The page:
The Obama-Biden line this year might be rendered as follows: “We inherited a mess. We thought we could fix it in one term. But we need more time. Give us another term, please.” (I’m not sure they say “please.”)
Contrast this with the Reagan example. He too inherited a mess. The first years were brutal. In January 1983, the New York Times published an editorial called “The Failing Presidency.” It began, “The stench of failure hangs over Ronald Reagan’s White House. The people know it, judging by the opinion polls.”
Certainly by the time 1984 rolled around, however, we were rolling. Reagan curbed government and unleashed the power of people in a free economy. He was opposed by the likes of Joe Biden — not to mention the New York Times — every step of the way.
And, in his reelection campaign, he was able to say, “We got the job done. We merit reelection. We must not go back to the errors of the Carter era.”
Note what he did not say: “Gee, one term is not enough. The problems I inherited were just too hard. Give us a try for one more term.”
Obama took office in tough times, and then he did the opposite of what Reagan did. He was supported by the New York Times — not to mention Biden — every step of the way. He increased the size and scope of government. He spent wildly, punishingly. He spoke of “shovel-ready jobs” that he later admitted were non-existent. In fact, he joked about it. He decided it would be a good time for national health care. He made sure that American energy development was off the table. Etc.
Do you recall what the president said in 2009? “If I don’t have this done in three years, then there’s going to be a one-term proposition.” Romney and Ryan should remind the country of this. And ask that the country hold Obama to it, so to speak.
They might also say, “Obama’s policies didn’t work in one term. They wouldn’t work any better in a second term. The problem is not time — the problem is their thinking.”
I think this would be good campaigning, in addition to true.
I have a friend who’s a businessman in Switzerland. (French nationality, however.) He sent an e-mail to me about a week ago.
“I was in the U.S. last week and saw the Denver debate [between Obama and Romney]. If I were an American voter, I would have started as sympathetic to the incumbent but would have switched sides as the debate unfolded. I guess I’m not alone. This is the first time I see a politician who understands what competitiveness really means.”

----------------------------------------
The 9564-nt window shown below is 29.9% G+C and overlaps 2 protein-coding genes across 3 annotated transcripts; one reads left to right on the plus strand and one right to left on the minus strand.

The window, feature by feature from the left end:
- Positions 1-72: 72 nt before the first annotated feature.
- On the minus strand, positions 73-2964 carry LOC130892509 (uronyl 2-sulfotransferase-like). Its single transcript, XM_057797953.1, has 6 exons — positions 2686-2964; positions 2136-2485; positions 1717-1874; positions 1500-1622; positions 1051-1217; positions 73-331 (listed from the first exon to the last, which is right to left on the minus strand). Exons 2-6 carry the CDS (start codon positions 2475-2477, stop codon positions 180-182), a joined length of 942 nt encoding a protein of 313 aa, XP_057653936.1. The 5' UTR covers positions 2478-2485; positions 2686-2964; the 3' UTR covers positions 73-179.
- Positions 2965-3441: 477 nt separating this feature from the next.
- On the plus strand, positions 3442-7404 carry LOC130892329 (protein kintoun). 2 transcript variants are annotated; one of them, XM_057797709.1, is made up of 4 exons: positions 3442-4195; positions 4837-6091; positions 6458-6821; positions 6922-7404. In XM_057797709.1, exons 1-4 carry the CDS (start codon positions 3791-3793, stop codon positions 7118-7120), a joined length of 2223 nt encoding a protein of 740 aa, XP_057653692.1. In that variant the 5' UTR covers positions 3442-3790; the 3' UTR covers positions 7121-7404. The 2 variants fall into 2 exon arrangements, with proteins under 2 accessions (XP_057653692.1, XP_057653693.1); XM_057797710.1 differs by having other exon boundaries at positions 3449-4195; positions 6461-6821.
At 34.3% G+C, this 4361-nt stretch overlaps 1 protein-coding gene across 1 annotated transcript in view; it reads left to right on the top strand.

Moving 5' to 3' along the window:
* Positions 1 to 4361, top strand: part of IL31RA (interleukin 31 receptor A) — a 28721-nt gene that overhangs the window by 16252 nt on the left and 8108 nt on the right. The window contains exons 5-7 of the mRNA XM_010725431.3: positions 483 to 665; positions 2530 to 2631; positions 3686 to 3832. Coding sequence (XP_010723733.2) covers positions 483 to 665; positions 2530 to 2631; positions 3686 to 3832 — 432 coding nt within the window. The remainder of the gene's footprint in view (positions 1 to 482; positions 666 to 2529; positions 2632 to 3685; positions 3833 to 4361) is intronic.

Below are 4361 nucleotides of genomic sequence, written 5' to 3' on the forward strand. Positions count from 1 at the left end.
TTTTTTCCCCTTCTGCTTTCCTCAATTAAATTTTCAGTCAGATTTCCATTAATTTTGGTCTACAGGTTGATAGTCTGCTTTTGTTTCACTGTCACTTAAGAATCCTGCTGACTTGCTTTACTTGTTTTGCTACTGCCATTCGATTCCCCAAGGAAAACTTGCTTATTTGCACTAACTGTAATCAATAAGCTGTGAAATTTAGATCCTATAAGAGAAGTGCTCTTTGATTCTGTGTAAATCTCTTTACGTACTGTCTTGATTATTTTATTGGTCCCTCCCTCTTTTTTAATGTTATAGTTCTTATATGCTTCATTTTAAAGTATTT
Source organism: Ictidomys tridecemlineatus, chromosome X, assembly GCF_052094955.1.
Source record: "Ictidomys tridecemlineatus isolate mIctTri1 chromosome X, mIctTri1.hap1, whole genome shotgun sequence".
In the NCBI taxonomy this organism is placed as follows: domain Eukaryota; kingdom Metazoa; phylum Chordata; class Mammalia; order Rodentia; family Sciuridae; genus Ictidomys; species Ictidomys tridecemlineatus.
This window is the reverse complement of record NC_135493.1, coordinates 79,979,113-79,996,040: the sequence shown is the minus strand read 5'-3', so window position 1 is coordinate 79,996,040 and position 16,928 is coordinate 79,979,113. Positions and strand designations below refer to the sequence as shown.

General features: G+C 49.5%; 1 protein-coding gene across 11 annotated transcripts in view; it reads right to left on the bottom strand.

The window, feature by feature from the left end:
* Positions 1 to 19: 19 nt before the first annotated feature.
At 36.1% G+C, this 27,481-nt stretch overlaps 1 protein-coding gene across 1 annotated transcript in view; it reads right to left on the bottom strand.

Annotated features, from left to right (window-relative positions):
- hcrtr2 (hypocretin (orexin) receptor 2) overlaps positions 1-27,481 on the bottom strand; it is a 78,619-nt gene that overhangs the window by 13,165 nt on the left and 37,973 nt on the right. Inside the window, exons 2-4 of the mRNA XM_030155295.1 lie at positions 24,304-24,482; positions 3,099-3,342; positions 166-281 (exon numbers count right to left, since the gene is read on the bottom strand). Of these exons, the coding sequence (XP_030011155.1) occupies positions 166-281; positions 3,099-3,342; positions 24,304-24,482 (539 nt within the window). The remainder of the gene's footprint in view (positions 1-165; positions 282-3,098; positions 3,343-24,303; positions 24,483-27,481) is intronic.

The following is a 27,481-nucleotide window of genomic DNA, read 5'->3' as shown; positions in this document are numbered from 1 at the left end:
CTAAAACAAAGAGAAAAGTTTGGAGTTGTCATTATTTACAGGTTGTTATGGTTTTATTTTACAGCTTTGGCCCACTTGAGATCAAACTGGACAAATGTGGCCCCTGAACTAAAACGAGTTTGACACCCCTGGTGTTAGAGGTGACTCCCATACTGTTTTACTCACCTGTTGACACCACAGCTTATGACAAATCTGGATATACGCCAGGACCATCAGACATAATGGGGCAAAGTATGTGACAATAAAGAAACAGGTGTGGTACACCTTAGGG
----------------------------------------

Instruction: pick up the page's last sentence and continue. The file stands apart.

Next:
Alas, we are not a nation that really appreciates competitiveness, though we have thrived on it. But maybe enough do?
In an Impromptus last week, I reflected on the question, “Who is Obama?” And, in a column previous to that, I talked about Hugo Chávez — who said that, if Obama were a Venezuelan, he would vote for him. That is, Obama would vote for Chávez. (By the same token, said Chávez, he would vote for Obama. In other words, if Chávez were an American — think of that! — he’d pull the lever for our incumbent.)
Can you say for sure that a Venezuelan Obama would not support Chávez?
What if he were Cuban? What if an accident of birth had placed Obama in Cuba? Would he be with the regime? With the dissidents? Or would he be in between, with the great group of people who just want to keep their heads down and survive?
These are painful questions. Reagan talked about freedom and democracy a lot — incessantly. And promoted those things. George W. Bush did the same. And, when he did, a big segment of our Right cried “Wilsonian!” “Neocon!” “Israel Firster!” (I don’t know if that last term was around during the W. presidency. The sentiment certainly was.)
It occurred to me the other day: Obama doesn’t really talk about freedom and democracy. (Forget the promotion.) I don’t hear him giving encouragement to democrats around the world — particularly those struggling in the worst of circumstances.
For instance, Obama’s fellow Nobel peace laureate, Liu Xiaobo, sits in a Chinese prison. Couldn’t Obama make a little cause out of him? Even a relatively quiet cause? Would the price be too high?
I recently reviewed a book by Mark Mazower, a brilliant but leftist historian. One of the points I made was that, for him, the opposite of Communism is never democracy or freedom — it is “capitalism.” He’ll speak of “the Communist countries” and “the capitalist countries,” of “Communist policies” and “capitalist policies.”